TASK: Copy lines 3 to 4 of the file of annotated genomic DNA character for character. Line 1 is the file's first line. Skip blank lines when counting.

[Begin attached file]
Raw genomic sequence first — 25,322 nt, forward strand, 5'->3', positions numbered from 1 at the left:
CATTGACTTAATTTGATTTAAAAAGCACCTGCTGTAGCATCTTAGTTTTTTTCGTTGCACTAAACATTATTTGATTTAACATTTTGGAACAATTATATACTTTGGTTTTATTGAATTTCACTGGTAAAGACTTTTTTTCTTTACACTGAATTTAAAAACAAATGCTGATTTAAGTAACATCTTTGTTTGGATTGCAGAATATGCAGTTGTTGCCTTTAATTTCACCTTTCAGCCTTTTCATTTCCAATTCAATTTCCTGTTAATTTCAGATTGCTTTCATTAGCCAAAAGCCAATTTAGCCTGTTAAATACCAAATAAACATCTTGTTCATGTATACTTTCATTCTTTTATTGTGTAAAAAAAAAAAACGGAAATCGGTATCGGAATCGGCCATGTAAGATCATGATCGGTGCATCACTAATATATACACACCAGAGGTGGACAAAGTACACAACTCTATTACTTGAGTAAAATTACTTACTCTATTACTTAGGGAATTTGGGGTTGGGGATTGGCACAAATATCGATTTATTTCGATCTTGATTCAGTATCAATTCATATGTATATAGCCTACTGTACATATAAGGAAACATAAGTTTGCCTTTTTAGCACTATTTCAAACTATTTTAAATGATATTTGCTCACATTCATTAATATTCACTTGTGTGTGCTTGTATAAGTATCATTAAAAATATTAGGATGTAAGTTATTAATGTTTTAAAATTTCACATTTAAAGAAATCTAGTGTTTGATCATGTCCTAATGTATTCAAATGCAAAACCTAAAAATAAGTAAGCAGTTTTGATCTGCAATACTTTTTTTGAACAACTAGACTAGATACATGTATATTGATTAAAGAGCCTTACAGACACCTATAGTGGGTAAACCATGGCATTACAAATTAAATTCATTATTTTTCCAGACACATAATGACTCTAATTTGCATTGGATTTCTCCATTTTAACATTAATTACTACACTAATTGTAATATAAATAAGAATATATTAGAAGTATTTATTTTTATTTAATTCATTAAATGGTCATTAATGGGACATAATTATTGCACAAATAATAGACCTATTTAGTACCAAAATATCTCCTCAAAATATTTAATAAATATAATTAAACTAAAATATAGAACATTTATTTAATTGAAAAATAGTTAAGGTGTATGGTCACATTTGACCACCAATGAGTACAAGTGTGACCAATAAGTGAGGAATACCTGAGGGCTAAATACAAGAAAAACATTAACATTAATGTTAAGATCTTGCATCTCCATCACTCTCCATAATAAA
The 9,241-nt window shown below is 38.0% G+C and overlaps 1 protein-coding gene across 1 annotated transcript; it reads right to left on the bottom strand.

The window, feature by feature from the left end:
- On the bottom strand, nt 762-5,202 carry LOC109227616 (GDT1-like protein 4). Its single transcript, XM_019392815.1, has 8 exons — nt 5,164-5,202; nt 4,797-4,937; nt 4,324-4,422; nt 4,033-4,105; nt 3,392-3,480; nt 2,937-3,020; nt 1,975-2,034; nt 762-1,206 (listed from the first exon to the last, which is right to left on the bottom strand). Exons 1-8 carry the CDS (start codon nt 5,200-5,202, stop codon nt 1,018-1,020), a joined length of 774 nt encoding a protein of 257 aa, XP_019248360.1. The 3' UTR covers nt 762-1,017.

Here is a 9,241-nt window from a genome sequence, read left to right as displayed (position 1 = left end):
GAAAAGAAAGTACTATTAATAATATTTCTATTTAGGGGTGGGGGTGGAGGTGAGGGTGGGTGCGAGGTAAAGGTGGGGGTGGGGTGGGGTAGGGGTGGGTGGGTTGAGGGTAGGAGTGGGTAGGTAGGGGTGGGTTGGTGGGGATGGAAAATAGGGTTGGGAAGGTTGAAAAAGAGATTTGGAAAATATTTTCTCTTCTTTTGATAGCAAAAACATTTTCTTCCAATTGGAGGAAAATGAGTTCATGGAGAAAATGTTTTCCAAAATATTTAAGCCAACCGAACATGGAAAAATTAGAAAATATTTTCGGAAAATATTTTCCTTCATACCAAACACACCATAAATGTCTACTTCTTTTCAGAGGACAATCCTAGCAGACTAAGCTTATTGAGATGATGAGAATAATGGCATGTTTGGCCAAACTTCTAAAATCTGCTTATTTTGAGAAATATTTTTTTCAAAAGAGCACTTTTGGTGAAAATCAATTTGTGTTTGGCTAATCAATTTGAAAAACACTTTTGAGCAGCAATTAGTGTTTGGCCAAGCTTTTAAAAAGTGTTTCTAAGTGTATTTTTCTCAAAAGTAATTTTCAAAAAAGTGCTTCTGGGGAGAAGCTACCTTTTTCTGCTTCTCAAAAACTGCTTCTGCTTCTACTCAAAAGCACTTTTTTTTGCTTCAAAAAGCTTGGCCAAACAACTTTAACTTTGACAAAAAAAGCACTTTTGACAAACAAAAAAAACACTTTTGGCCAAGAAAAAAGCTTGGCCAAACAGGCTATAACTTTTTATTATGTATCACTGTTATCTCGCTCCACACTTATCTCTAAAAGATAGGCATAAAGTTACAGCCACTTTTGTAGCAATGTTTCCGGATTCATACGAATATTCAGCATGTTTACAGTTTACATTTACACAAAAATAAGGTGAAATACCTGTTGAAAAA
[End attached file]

The 9,241-nt window shown below is 38.0% G+C and overlaps 1 protein-coding gene across 1 annotated transcript; it reads right to left on the bottom strand.

The window, feature by feature from the left end: